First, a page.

I used to describe some things as a “once in a lifetime” experience.
I now realize the fallacy in my meaning of that statement. I also realize the inherent accuracy in that it captures the reality of the present moment.
The younger version of me called unique experiences once in a lifetime because of lack. Simply said, I didn’t think I’d do it again.
The last time I thought I was having a once in a lifetime experience on the honeymoon with my wife. We paid for our very lovely (and expensive for us) all-inclusive resort. I kind of didn’t think we’d go to that kind of place again. At the end of the trip, though, we rebooked the same vacation for the next year. We’ve experienced plenty of “honeymoons” since.
And yet, every experience is once in a lifetime. We’ll never experience the same thing at the same time. I love the energy of this statement. It’s one in which we value each experience that we have as its own unique moment.
That leads me to this past week. The 2022 class of Xperiental MBA descended upon New York City for a few days of learning, fun and of course experiences.
This group is special. It’s the inaugural group of Xperiential MBA. It’s the folks that took the chance on this class with my partner Chris Suarez and me. We are honored in their trust that we would deliver a business and life changing program.
And they paved the way for future groups to experience the curriculum and events. The first time you do anything you learn: what was great, what was just okay, what well differently do moving forward.
In that respect this experience is truly once in a lifetime. We can soak up the moments knowing that in future we’ll have a different perspective. It teaches us to value each moment for what it is – one in a lifetime.
We’ve hung out in Chris’ manhattan condo, stayed in one the oldest skyscrapers in NYC – now a beautiful hotel, walked the Brooklyn Bridge, dined at one of best best restaurants in the world, experienced the exhalation of opening bell on the New York Stock Exchange and the reverence of the 9/11 memorial.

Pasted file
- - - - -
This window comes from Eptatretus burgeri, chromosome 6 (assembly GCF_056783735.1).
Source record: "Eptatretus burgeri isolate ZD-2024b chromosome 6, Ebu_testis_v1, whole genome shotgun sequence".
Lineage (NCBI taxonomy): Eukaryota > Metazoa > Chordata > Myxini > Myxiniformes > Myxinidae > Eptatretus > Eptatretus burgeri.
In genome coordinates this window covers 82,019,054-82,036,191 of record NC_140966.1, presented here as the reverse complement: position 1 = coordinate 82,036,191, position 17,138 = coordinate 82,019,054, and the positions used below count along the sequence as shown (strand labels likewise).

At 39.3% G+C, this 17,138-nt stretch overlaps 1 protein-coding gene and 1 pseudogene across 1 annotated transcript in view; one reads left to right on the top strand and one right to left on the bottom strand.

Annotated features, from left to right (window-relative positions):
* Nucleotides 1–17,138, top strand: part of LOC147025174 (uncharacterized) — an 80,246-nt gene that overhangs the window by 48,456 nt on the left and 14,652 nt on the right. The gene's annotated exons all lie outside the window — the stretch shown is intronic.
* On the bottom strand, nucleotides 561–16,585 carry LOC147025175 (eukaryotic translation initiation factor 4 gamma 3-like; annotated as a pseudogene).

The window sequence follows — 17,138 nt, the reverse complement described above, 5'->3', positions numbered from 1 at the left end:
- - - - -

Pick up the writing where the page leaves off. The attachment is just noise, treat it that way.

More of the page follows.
Just as important was us experiencing the group. We talked in one of the sessions about the longest study of human behavior – coined the “Harvard happiness study.” This study dating back to 1938, this study looked at health & happiness of the college sophomores at Harvard alongside that of similar aged non-college educated young adults from Boston. It has since studied the families of these individuals.
In all the data over all the years the study finds that the biggest indicator of someone’s long term happiness and even health & longevity is quality of the relationships that person has.
We can (and will) do many of the experiences again. In fact, Chris & I endeavor to enhance the experiences for each Xperiental MBA group. Frankly, we trust that we’ll become even better for the next class.
This event is not once in a lifetime. However, the relationships that we are more deeply forging this week are.
Take the opportunity today to experience once in a lifetime moments. Maybe it’s a conversation with a loved one, or a trip to the neighborhood park with a child, possibly creating stronger bonds with cohort leaders in the middle of the city that never sleeps.
Life is not just meant to be lived, it’s meant to be experienced. This week happened to take place in New York for me. I experienced a wide range of energy. And the experience is once in a lifetime.
I look forward to getting back home to Austin, to experience a once in a lifetime moment with my kids at our next dinner.